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Panel not sure if Super Bowl ads are worth it

Advertisers considering a Super Bowl commercial may want to think twice before shelling out $85,000 for each second of television broadcast time.
/ Source: Reuters

Advertisers considering a Super Bowl commercial may want to think twice before shelling out $85,000 for each second of television broadcast time.

A panel of advertising experts broadly agreed Wednesday that running a 30-second commercial during the biggest single U.S. sporting event of the year has become too costly for most marketers.

“It’s a much, much bigger risk than it is reward pay-out,” Julie Roehm, the former communication’s chief at Wal-Mart Stores Inc., said at a Reuters Newsmaker event in New York.

To make the multi-million dollar commercials worthwhile, marketers need to look to tie-in advertisements, such as using the same character or theme on an Internet campaign.

“It’s not worth it if you just look at the numbers,” said Jon Bond, Co-Chairman of advertising agency Kirshenbaum Bond + Partners. “You’ve got to have something I’ll call the ’X factor’.”

He pointed to ads for products, such as beer and pizza, that are consumed during the game and may see an immediate sales boost.

“You never have more guys sitting around on a couch than during the Super Bowl,” he added.

This year, Super Bowl XLI airs Feb. 4 on CBS and is expected to attract some 90 million viewers. But costs rise every year and this time around, marketers have paid up to $2.6 million for a 30-second spot.

Joann Ross, president of network sales for CBS, said more than 25 marketers have signed up for TV spots and talks are ongoing for more commercial time during the game, which pits the Indianapolis Colts against the Chicago Bears.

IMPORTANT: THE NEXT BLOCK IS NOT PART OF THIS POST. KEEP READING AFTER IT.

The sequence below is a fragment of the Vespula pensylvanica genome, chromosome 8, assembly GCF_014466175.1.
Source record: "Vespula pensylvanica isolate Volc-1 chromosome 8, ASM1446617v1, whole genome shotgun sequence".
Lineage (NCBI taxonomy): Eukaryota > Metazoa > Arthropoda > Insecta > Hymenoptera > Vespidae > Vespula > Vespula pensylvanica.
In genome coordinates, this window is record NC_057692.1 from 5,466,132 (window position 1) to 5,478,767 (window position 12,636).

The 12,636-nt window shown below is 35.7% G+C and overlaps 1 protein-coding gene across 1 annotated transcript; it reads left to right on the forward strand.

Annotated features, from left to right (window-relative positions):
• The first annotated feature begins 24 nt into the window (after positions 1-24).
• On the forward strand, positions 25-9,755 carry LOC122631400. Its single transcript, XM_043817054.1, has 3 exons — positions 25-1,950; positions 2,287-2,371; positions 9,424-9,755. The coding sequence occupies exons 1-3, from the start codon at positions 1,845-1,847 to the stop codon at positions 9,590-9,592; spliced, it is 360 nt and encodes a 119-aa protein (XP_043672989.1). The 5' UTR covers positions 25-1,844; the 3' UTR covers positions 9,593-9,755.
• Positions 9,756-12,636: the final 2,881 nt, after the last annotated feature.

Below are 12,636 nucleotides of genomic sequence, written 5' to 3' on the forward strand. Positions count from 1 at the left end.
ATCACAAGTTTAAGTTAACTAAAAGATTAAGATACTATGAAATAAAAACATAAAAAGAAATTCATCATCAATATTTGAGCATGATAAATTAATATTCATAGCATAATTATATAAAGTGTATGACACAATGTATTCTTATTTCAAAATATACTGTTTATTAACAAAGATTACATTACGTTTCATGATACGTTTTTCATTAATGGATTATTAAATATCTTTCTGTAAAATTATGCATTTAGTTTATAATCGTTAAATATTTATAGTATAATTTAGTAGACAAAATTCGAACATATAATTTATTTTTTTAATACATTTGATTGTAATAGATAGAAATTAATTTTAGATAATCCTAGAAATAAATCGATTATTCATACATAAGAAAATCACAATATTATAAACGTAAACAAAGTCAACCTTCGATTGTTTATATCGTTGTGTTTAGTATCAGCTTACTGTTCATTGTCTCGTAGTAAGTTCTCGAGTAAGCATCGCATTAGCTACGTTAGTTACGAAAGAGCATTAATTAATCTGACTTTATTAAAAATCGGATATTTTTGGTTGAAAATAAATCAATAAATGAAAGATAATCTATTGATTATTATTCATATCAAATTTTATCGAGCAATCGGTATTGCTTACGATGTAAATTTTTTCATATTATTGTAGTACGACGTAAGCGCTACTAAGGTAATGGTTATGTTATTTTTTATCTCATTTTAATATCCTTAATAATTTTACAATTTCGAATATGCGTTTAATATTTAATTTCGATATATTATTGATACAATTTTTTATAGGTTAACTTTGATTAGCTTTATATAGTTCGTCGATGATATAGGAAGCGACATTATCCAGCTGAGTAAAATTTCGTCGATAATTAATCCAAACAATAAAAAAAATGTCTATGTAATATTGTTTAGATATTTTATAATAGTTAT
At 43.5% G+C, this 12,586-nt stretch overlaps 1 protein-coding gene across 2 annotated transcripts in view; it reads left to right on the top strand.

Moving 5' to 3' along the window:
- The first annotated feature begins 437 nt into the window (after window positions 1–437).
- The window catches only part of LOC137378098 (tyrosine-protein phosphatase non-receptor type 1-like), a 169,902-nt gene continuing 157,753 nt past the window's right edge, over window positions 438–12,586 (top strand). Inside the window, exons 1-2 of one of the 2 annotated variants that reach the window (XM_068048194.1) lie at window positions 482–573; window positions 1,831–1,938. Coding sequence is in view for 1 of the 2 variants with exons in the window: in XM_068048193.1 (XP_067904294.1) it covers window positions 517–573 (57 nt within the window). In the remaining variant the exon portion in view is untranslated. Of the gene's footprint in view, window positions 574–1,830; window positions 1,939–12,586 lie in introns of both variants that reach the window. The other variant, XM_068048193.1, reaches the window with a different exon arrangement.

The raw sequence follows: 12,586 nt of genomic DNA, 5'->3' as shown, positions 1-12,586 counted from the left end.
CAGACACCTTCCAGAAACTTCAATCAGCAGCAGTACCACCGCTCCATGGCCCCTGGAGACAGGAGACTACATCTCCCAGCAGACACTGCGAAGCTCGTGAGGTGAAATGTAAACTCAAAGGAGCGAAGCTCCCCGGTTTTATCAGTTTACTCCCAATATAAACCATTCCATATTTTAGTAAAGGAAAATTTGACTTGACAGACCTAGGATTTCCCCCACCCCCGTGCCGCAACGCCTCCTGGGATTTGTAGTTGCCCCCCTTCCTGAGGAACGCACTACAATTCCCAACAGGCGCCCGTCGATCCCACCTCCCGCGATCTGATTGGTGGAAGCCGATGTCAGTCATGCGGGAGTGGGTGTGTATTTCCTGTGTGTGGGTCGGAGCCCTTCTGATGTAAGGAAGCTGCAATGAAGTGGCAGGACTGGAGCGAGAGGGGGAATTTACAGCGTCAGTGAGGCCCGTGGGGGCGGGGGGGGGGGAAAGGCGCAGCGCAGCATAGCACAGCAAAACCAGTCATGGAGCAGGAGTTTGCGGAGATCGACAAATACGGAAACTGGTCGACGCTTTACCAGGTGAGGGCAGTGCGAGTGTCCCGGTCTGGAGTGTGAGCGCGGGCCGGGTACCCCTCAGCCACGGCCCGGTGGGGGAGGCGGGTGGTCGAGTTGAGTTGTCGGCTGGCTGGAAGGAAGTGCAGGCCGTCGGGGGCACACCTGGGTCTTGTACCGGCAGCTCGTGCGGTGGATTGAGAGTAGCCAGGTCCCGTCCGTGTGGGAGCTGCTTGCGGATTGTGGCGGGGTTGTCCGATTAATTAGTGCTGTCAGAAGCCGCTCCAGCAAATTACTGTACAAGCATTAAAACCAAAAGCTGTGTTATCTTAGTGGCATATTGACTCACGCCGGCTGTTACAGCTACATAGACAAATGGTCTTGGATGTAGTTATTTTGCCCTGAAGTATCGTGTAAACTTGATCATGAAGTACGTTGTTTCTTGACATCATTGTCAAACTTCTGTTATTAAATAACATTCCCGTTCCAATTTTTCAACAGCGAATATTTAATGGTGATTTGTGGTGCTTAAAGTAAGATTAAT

“The Super Bowl is the one event where people do pay ... more attention to the commercials,” she said. “The recall of the commercials is greater than spots that don’t run in the Super Bowl.”

Ryan Schinman, CEO of Platinum-Rye Entertainment agreed.

“I look at the Super Bowl as a big, almost, premier,” Schinman said. “The Super Bowl, like the Academy Awards, is something special.”

The panelists maintained one of the chief problems with Super Bowl commercials was that it was difficult to judge whether or not they had an impact consumer behavior.

“The biggest issue is not for us to sit here and debate whether it’s worth it or not,” said Dmitry Shapiro, CEO of VEOH Networks. “The biggest problem is nobody knows.”

Roehm agreed it was very difficult to judge whether the millions that marketers spend on a commercial actually leads to brand recognition or sales.

“You really can’t correlate for sure,” she said. “You gamble everything. That’s a big bet for a 30-second spot.”

Comedian Mo Rocca said the only way to gauge whether the money was well spent was by putting the cost of an $85,000 per second advertisement in context.

For instance, Rocca joked, the war in Iraq is costing about $3,086 each second, a New York City psychotherapist costs about 11 cents per second and Marlon Brando was paid about $23,333 for each second he appeared in Superman.

Pointing to another example, Rocca said figures showed one particular female escort in New York costs about 43 cents per second.

“I got that from the NFL’s players union,” he added.